Monday, February 17, 2014
Mah Nishtana Ha-Fundamentalism Hazeh?
Precisely the point! I often find myself incredulous at what Jews believe. Which for me begs the question: Mah nishtana? How is Judaism different?
Well of course it's different - in countless ways. It's different in terms of deed over creed. It's different in that it doesn't believe in the concept of the "God-man." It's different in its whole attitude toward the world. Judaism is about acts, earning one's place. Christianity is about grace, acknowledging oneself as a sinner and coming to God in contrition asking for salvation. And even regarding the idea of miracles, while religious Jews often like it when scientists weigh in, e.g. talking about land bridges and wind patterns explaining how the Sea of Reeds could have split, Christians generally stay away from naturalistic explanations, e.g. parthenogenesis as accounting for the virgin birth, since they see such explanations as taking away from the miracle.
But that's not enough mah nishtana for me. To me, the fact that at the end of the day Jews have to justify what we do and what we believe based on the argument that "my God is right" is a chilul Hashem, something which degrades us as a people, and demeans the Torah. What do I think the mah nishtana should be? That Judaism contains no supernatural dogma whatsoever. That there's not an ounce of pressure on a person to accept miracles or gods - period. Yes, we have a moral imperative in the world. Yes, we have an intellectual heritage, and a cultural package, a whole slew of religious norms which give us a distinct identity, meaning and memory as a people. And these are obviously crucial. But at the same time we can and should have clear and free minds. No cult-like beliefs where if you don't conform your mind to them and say aloud "I believe" you're outa there.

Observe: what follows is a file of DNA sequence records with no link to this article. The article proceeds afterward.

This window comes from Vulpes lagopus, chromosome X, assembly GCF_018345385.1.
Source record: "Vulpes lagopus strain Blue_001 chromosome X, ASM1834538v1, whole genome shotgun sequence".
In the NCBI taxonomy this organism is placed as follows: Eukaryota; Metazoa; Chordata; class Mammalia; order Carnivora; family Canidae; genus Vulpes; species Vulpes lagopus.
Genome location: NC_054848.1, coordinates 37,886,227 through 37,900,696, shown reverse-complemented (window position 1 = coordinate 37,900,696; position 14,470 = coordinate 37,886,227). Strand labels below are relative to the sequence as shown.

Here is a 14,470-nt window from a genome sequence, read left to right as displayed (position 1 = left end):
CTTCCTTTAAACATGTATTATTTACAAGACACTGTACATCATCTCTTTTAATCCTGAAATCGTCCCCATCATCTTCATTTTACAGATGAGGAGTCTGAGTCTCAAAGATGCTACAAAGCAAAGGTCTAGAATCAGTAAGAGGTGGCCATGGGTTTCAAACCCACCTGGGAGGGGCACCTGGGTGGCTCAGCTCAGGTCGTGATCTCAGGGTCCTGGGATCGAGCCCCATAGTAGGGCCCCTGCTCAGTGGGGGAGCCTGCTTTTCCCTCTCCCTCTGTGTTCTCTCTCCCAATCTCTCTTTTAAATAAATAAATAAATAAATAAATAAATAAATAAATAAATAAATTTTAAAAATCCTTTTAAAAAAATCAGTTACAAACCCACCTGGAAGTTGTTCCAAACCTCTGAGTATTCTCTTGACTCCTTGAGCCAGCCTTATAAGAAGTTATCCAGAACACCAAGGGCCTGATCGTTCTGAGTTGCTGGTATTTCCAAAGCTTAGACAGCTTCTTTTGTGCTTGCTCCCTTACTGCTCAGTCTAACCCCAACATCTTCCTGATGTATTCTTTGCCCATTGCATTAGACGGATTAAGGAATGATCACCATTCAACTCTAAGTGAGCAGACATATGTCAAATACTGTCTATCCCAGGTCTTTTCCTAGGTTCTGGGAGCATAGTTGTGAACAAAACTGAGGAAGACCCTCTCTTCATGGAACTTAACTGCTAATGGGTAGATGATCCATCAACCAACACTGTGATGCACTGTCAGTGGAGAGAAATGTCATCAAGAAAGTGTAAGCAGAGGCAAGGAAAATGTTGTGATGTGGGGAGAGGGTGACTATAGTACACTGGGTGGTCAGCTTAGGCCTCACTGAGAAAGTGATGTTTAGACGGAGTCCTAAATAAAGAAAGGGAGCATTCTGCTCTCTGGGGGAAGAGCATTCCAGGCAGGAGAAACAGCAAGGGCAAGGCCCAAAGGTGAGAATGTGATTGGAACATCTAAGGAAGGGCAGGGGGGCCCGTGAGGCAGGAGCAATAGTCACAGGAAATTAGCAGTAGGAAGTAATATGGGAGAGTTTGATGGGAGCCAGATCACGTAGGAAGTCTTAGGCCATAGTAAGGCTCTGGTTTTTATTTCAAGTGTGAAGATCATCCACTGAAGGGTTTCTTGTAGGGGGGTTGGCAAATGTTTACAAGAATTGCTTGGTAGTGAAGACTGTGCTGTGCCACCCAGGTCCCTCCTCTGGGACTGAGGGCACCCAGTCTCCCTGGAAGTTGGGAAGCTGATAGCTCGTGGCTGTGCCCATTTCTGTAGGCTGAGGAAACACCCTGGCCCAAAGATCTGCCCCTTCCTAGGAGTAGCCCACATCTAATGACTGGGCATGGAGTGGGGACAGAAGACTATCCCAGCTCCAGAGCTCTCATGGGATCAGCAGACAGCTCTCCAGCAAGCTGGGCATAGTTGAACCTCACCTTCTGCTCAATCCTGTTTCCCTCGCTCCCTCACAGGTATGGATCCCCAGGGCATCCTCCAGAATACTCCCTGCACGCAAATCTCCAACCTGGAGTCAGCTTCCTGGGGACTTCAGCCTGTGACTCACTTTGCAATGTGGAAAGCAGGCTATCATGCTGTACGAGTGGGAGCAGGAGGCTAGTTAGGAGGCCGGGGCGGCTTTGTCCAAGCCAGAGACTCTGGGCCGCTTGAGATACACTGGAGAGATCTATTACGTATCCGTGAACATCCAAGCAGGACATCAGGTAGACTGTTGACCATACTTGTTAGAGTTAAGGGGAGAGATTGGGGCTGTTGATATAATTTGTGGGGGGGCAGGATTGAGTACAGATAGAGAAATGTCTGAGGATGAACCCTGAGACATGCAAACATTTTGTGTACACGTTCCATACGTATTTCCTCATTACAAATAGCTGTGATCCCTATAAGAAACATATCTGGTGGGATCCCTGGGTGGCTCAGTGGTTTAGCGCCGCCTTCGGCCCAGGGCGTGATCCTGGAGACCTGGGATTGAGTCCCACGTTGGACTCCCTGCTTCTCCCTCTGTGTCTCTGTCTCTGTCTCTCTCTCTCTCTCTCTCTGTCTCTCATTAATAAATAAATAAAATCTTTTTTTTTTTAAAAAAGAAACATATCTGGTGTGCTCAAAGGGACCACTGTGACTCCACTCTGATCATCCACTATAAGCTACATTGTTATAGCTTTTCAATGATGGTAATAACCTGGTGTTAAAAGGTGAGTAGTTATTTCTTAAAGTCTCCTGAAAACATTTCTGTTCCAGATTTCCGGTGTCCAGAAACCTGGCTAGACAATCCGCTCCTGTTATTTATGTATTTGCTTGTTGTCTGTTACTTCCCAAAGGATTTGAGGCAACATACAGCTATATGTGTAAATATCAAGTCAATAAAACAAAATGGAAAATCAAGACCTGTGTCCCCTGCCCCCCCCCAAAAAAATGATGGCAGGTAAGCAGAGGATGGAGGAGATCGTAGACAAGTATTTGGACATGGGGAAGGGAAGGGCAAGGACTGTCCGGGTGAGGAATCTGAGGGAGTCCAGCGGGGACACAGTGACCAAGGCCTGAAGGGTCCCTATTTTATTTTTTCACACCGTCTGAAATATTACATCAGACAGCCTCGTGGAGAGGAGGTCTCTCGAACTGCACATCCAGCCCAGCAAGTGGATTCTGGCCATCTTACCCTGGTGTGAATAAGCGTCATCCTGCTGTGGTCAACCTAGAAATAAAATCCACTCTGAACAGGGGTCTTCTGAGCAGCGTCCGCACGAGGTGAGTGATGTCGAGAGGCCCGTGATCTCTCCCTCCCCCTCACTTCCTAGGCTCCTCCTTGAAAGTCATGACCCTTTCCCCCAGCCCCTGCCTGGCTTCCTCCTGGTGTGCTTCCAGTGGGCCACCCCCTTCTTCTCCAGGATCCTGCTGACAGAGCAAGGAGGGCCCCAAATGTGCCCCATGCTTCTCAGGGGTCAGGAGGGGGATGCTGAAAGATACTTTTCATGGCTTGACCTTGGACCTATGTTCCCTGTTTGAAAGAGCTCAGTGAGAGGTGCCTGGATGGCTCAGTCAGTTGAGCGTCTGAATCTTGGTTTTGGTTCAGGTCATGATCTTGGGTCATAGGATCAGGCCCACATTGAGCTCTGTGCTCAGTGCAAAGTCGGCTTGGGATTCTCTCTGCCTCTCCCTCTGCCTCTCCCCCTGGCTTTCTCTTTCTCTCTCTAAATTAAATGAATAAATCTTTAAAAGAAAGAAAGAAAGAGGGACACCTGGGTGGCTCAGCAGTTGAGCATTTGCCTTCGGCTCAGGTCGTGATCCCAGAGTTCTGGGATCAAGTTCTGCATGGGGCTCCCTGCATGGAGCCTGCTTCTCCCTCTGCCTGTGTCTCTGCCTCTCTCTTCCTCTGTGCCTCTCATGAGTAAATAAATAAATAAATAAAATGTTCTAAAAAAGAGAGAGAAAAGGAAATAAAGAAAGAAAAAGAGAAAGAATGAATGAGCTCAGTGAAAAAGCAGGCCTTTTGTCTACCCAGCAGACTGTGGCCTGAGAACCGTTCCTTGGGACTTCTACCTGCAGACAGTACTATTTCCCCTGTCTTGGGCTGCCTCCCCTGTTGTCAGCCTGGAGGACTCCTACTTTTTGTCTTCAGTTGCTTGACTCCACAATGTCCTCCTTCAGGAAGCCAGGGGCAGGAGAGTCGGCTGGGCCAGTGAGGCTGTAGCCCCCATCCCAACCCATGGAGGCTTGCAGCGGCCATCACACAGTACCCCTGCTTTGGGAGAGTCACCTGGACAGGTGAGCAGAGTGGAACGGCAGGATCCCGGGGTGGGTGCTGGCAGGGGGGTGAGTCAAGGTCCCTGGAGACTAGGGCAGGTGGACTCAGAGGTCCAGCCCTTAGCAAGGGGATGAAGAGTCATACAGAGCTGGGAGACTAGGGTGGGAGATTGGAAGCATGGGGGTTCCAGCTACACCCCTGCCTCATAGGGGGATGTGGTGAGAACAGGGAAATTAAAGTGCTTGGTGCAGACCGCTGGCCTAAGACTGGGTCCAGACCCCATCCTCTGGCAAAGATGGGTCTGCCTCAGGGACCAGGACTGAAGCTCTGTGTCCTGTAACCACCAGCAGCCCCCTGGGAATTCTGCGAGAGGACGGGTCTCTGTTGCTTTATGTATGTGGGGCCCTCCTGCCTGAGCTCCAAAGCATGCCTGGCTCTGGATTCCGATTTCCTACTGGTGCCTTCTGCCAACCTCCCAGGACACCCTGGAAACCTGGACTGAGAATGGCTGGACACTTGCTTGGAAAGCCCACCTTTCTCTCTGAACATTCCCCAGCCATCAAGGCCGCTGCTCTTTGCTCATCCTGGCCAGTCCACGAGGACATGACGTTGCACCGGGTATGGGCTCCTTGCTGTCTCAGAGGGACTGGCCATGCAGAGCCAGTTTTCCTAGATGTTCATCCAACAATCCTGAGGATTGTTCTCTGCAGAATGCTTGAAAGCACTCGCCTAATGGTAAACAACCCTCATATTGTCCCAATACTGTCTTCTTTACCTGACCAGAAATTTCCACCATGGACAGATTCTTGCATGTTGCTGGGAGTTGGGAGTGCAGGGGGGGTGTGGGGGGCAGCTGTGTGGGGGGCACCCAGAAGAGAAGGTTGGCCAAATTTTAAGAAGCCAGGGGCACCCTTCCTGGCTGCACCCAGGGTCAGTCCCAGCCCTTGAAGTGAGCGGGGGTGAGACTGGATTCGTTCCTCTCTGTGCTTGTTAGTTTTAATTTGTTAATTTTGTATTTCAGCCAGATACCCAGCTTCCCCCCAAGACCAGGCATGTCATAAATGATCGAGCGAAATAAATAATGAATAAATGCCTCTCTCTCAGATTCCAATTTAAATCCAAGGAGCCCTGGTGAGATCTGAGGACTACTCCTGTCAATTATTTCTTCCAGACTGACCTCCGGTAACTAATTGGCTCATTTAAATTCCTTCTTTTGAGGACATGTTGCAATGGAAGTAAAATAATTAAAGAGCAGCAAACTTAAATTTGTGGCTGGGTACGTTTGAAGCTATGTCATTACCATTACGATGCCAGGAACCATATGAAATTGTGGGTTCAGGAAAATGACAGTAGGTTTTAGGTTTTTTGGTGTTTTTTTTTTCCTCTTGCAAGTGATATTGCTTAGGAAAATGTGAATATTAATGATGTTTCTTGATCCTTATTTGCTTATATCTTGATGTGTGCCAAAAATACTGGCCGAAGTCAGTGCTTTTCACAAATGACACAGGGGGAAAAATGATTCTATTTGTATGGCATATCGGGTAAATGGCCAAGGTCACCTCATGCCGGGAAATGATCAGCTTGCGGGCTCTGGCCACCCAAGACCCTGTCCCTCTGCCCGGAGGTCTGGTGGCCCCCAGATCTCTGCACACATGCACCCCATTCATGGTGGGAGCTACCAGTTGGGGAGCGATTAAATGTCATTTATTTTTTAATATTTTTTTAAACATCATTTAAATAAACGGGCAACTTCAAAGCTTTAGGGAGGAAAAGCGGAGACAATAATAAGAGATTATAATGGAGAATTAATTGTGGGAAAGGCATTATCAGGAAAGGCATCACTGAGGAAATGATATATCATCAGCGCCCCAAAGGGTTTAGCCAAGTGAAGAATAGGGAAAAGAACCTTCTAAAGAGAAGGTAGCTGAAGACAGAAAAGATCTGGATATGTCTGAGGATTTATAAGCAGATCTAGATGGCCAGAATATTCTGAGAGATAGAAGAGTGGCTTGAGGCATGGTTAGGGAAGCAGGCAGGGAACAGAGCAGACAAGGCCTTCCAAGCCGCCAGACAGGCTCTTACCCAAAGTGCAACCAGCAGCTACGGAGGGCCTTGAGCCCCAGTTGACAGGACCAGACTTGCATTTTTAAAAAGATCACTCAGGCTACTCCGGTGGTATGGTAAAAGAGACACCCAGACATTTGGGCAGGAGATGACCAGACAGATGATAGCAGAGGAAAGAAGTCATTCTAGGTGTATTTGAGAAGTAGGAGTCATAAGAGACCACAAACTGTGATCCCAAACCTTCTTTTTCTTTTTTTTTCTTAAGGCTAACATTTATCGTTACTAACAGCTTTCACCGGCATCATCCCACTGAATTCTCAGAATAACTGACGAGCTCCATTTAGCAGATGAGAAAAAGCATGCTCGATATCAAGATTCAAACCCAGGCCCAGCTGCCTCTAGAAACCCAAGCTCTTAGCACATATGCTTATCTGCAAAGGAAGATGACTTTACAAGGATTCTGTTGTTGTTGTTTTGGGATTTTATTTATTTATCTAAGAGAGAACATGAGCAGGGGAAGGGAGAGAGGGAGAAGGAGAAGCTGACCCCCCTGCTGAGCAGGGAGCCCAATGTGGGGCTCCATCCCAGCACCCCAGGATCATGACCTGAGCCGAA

Now you might justifiably say, "But that's not Judaism!" You might say, "You don't want to believe - fine, but don't try to pass off this non-belief as Judaism."
But I will say similarly: You want to believe in a Creator? You want to believe in a personal God? You want to believe in miracles? Great, but don't try to pass that off as being so wildly different from Christianity. Don't try to say that Christians are nuts for believing in a man-god and a virgin birth while at the same time you believe in "Vaydaber Hashem el Moshe leimor" (God speaking to people and issuing commands).
I don't have as much of a "Jesophobia" as many Jews do. I have no doubt that Jesus had many intelligent and helpful things to say. What he said obviously resonated with a lot of people at the time - and of course now. But I do have a problem with Torah being no better than Christianity insofar as requiring a person to sacrifice the mind in any form. To me, the mind is kodesh.
And my feeling about Torah is that ultimately it is capable of embracing a total anti-dogma position. In fact all along Torah has arguably taken a minimal-dogma approach. It has gone through fantastic intellectual contortions to make sense of itself - and even remake itself - over time. The Biblical mentality and practice is like something from a different planet compared to the Judaism we practice today, and compared to our modern outlook.